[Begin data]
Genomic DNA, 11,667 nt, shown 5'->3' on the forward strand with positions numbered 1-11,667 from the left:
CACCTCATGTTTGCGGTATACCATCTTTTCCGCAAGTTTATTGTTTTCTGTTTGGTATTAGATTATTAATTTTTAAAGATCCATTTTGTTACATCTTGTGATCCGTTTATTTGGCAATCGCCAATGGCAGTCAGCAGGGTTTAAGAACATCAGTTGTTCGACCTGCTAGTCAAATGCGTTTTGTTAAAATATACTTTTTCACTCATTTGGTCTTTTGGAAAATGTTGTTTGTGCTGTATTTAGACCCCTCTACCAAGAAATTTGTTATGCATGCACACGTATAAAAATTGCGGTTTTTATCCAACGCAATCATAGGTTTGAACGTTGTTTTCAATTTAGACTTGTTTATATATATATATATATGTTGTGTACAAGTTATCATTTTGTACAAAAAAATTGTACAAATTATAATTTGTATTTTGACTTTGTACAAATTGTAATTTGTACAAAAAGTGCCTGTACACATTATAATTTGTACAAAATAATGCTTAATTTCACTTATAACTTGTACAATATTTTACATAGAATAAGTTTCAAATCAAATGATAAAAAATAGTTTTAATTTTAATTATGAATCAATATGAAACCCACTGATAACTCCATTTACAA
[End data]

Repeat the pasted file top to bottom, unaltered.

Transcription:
Genomic DNA, 11,667 nt, shown 5'->3' on the forward strand with positions numbered 1-11,667 from the left:
CACCTCATGTTTGCGGTATACCATCTTTTCCGCAAGTTTATTGTTTTCTGTTTGGTATTAGATTATTAATTTTTAAAGATCCATTTTGTTACATCTTGTGATCCGTTTATTTGGCAATCGCCAATGGCAGTCAGCAGGGTTTAAGAACATCAGTTGTTCGACCTGCTAGTCAAATGCGTTTTGTTAAAATATACTTTTTCACTCATTTGGTCTTTTGGAAAATGTTGTTTGTGCTGTATTTAGACCCCTCTACCAAGAAATTTGTTATGCATGCACACGTATAAAAATTGCGGTTTTTATCCAACGCAATCATAGGTTTGAACGTTGTTTTCAATTTAGACTTGTTTATATATATATATATATGTTGTGTACAAGTTATCATTTTGTACAAAAAAATTGTACAAATTATAATTTGTATTTTGACTTTGTACAAATTGTAATTTGTACAAAAAGTGCCTGTACACATTATAATTTGTACAAAATAATGCTTAATTTCACTTATAACTTGTACAATATTTTACATAGAATAAGTTTCAAATCAAATGATAAAAAATAGTTTTAATTTTAATTATGAATCAATATGAAACCCACTGATAACTCCATTTACAA